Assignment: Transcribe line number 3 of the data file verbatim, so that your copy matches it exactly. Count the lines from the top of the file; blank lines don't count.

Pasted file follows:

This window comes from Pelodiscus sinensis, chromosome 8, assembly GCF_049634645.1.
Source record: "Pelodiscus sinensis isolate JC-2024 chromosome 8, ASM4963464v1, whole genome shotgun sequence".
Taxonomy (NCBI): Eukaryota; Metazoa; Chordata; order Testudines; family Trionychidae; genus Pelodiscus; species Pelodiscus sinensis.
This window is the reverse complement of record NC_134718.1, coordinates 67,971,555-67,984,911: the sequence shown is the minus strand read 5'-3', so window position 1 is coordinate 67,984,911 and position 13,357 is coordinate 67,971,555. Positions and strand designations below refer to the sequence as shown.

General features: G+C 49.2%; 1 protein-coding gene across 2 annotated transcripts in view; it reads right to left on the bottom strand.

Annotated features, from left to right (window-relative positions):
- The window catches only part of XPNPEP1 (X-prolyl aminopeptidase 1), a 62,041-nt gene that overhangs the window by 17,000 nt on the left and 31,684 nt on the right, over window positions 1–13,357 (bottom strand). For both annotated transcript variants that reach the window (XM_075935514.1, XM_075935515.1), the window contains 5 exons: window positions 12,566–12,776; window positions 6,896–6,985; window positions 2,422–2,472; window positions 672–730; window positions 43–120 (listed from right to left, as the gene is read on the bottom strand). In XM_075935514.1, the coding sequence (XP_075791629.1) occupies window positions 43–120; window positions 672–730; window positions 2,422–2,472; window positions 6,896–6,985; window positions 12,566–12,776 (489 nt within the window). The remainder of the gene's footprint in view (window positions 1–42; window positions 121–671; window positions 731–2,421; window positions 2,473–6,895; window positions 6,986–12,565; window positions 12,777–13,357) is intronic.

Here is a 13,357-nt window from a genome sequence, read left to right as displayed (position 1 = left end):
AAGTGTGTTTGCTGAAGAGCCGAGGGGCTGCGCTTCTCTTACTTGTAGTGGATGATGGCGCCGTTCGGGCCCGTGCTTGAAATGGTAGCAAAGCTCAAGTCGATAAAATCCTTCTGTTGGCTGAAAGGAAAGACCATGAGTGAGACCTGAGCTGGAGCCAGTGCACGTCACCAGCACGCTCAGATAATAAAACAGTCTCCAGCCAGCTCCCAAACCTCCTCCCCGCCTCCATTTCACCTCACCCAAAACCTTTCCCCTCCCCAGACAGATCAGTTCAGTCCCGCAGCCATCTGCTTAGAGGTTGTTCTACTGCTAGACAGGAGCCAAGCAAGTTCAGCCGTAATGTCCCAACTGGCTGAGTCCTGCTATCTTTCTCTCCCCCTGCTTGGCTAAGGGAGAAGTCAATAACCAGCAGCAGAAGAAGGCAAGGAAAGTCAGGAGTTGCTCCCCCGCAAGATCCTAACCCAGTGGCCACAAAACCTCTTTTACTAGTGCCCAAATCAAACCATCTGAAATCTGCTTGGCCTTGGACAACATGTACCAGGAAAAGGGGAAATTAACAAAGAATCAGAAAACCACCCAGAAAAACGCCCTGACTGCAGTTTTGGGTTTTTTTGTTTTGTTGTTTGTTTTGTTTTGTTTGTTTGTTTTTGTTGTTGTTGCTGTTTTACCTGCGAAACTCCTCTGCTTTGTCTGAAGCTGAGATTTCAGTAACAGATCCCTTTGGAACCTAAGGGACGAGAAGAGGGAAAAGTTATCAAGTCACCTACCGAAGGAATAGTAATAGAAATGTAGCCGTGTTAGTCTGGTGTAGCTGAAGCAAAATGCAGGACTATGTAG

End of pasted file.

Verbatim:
Taxonomy (NCBI): Eukaryota; Metazoa; Chordata; order Testudines; family Trionychidae; genus Pelodiscus; species Pelodiscus sinensis.